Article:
Ústav státu a práva AV ČR, Center for Law and Public Affairs (CeLAPA) pořádá přednášku
What is left of the European Economic Constitution?
Datum: 2. 4. 2015 od 14.00 hod
Místo: Ústav státu a práva AV ČR, Národní 18, 7. patro, zasedací místnost
Přihlášky a bližší informace: firstname.lastname@example.org
A spectre is haunting Europeanists. The spectre is German ordo-liberalism, allegedly inspiring the crisis management which the Union’s most powerful Member State orchestrates through the imposition of budgetary discipline and austerity politics. The spectre is accompanied by another story of German descent, albeit a more comforting one: the “social market economy”, the social model of the young Federal Republic, a successful synthesis between an efficient (now: “highly competitive”) market economy and social justice in the formative phase of the Federal Republic which was allegedly incorporated first into the Draft Constitutional Treaty of the European Convention and then the Treaty of Lisbon (Art. 3(3) TFEU) European commitment pace Article, allegedly inspired by Germany’s post-war social model but now betrayed by its turn to austerity politics. Both narratives are flawed. Precisely the flaws a re nevertheless instructive. Contrary to prevailing perceptions, the European monetary union was no “economic constitution” in the ordo-liberal sense. What the Maastricht Treaty has institutionalised was instead a “diagonal conflict” which is resistant legal rule. The turn to an authoritarian managerialism in the European crisis can be deciphered on that background. The new modes of economic governance with their focus on financial stability and competiveness have also deconstructed what was held to be the “European social model”. Europe seems to be exposed to a state of emergency. If that is an adequate characterisation, we have to find out how it may be possible to regain a constitutionals condition.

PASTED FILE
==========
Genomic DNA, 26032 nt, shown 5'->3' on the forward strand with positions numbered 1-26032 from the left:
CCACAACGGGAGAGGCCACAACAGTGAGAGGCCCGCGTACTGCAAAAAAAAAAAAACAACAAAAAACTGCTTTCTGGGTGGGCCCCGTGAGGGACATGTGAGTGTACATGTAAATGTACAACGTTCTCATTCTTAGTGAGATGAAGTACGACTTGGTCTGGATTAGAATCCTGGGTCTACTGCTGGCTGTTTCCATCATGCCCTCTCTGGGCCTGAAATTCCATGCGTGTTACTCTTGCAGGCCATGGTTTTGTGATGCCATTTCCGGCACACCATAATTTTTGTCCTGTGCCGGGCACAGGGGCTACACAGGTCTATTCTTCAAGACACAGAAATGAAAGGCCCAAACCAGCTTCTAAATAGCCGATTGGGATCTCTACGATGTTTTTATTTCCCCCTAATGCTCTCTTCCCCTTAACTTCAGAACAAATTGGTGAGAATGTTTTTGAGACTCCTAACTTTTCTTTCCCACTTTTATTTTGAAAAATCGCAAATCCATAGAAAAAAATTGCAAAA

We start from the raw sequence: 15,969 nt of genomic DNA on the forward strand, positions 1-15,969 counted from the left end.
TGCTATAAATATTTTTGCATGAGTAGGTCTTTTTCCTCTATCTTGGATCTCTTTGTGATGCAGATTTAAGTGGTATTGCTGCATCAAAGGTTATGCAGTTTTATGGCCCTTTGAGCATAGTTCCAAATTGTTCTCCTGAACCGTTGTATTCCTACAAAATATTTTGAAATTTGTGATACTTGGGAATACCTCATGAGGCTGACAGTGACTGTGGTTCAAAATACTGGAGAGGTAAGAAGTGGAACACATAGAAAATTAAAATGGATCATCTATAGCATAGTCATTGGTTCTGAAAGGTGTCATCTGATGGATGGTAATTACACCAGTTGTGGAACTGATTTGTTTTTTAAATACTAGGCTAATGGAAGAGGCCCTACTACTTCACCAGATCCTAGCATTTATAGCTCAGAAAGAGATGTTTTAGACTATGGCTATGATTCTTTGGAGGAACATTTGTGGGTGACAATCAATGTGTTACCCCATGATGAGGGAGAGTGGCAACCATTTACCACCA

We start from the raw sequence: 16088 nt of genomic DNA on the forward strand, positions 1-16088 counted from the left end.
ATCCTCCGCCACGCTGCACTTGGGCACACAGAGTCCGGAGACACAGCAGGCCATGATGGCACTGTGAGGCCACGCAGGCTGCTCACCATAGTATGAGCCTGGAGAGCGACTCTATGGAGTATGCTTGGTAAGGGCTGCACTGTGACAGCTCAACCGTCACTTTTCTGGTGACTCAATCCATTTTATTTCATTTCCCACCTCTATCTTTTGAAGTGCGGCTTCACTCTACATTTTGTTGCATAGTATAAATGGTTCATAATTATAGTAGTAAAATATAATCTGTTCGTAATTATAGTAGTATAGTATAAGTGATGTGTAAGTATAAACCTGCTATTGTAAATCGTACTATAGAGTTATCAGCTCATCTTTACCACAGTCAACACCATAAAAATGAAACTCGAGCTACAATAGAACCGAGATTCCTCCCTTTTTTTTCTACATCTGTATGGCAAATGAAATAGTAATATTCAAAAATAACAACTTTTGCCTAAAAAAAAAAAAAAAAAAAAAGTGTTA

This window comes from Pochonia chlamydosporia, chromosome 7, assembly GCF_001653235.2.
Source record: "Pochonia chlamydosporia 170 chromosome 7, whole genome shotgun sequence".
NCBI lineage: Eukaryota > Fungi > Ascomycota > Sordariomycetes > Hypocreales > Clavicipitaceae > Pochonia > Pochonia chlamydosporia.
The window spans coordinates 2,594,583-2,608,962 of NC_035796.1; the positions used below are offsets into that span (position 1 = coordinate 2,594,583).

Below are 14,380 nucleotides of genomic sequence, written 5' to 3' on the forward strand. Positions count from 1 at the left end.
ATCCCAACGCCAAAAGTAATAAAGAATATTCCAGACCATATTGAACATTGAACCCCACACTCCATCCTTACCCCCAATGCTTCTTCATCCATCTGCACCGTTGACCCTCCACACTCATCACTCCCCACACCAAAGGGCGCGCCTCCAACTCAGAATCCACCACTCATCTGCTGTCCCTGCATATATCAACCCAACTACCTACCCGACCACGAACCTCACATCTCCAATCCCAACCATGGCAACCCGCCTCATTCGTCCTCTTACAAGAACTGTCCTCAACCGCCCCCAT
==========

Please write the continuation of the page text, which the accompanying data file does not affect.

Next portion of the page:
Christian Joerges is a part-time Professor of Law and Society at the Hertie School of Governance (Berlin), a Research Professor at the Law Faculty of Bremen University and Co-Director of the Centre of European Law and Politics. Until 2007 he held the chair for European Economic Law at the European University Institute Florence. He has published extensively on the Europeanization of private and economic law, transnational risk regulation and governance structures. His Darker Legacies of Law in Europe (ed. with Navraj Ghaleigh, 2003) received 28 reviews. His most recent publication is The European Crisis and the Transformation of Transnational Governance. Authoritarian Managerialism versus Democratic Governance (ed. with Carola Glinski), Hart Publishing 2014.